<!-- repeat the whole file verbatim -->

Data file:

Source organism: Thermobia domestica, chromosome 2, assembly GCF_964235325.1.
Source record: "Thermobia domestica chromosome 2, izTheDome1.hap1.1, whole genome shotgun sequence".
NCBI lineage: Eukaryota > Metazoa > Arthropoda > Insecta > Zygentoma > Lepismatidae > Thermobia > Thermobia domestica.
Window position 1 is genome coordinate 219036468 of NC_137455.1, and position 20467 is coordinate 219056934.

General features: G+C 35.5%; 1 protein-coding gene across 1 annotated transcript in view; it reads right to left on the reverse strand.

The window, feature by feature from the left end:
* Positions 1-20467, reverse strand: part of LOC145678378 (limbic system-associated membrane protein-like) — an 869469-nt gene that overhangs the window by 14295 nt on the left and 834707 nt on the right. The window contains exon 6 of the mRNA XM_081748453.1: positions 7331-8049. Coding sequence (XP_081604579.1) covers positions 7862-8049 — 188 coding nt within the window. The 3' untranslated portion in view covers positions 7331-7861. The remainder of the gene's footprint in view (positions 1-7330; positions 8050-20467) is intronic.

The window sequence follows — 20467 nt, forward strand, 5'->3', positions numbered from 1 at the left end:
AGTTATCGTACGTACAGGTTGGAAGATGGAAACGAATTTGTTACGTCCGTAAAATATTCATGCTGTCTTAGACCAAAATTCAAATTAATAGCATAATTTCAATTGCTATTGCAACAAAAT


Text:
Source organism: Thermobia domestica, chromosome 2, assembly GCF_964235325.1.
Source record: "Thermobia domestica chromosome 2, izTheDome1.hap1.1, whole genome shotgun sequence".
NCBI lineage: Eukaryota > Metazoa > Arthropoda > Insecta > Zygentoma > Lepismatidae > Thermobia > Thermobia domestica.
Window position 1 is genome coordinate 219036468 of NC_137455.1, and position 20467 is coordinate 219056934.

General features: G+C 35.5%; 1 protein-coding gene across 1 annotated transcript in view; it reads right to left on the reverse strand.

The window, feature by feature from the left end:
* Positions 1-20467, reverse strand: part of LOC145678378 (limbic system-associated membrane protein-like) — an 869469-nt gene that overhangs the window by 14295 nt on the left and 834707 nt on the right. The window contains exon 6 of the mRNA XM_081748453.1: positions 7331-8049. Coding sequence (XP_081604579.1) covers positions 7862-8049 — 188 coding nt within the window. The 3' untranslated portion in view covers positions 7331-7861. The remainder of the gene's footprint in view (positions 1-7330; positions 8050-20467) is intronic.

The window sequence follows — 20467 nt, forward strand, 5'->3', positions numbered from 1 at the left end:
AGTTATCGTACGTACAGGTTGGAAGATGGAAACGAATTTGTTACGTCCGTAAAATATTCATGCTGTCTTAGACCAAAATTCAAATTAATAGCATAATTTCAATTGCTATTGCAACAAAAT